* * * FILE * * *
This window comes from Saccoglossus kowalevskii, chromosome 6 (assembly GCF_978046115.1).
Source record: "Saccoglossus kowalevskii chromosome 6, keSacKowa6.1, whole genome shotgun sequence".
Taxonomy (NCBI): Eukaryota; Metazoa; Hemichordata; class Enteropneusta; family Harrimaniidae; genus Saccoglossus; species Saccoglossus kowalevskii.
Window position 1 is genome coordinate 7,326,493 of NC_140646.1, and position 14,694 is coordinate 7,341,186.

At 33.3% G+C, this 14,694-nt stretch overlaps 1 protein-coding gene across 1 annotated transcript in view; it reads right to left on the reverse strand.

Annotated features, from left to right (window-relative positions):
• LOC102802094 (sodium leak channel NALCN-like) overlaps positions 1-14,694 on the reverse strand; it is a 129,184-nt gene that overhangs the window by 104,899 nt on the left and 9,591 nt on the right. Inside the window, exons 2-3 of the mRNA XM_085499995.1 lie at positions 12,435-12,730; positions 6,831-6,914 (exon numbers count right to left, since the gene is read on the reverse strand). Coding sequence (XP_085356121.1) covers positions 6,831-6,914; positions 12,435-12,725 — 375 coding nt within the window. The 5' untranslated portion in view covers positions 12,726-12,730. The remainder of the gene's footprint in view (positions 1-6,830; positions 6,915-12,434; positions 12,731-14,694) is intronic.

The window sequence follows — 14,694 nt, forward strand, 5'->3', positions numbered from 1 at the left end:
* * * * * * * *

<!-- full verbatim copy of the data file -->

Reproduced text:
This window comes from Saccoglossus kowalevskii, chromosome 6 (assembly GCF_978046115.1).
Source record: "Saccoglossus kowalevskii chromosome 6, keSacKowa6.1, whole genome shotgun sequence".
Taxonomy (NCBI): Eukaryota; Metazoa; Hemichordata; class Enteropneusta; family Harrimaniidae; genus Saccoglossus; species Saccoglossus kowalevskii.
Window position 1 is genome coordinate 7,326,493 of NC_140646.1, and position 14,694 is coordinate 7,341,186.

At 33.3% G+C, this 14,694-nt stretch overlaps 1 protein-coding gene across 1 annotated transcript in view; it reads right to left on the reverse strand.

Annotated features, from left to right (window-relative positions):
• LOC102802094 (sodium leak channel NALCN-like) overlaps positions 1-14,694 on the reverse strand; it is a 129,184-nt gene that overhangs the window by 104,899 nt on the left and 9,591 nt on the right. Inside the window, exons 2-3 of the mRNA XM_085499995.1 lie at positions 12,435-12,730; positions 6,831-6,914 (exon numbers count right to left, since the gene is read on the reverse strand). Coding sequence (XP_085356121.1) covers positions 6,831-6,914; positions 12,435-12,725 — 375 coding nt within the window. The 5' untranslated portion in view covers positions 12,726-12,730. The remainder of the gene's footprint in view (positions 1-6,830; positions 6,915-12,434; positions 12,731-14,694) is intronic.

The window sequence follows — 14,694 nt, forward strand, 5'->3', positions numbered from 1 at the left end: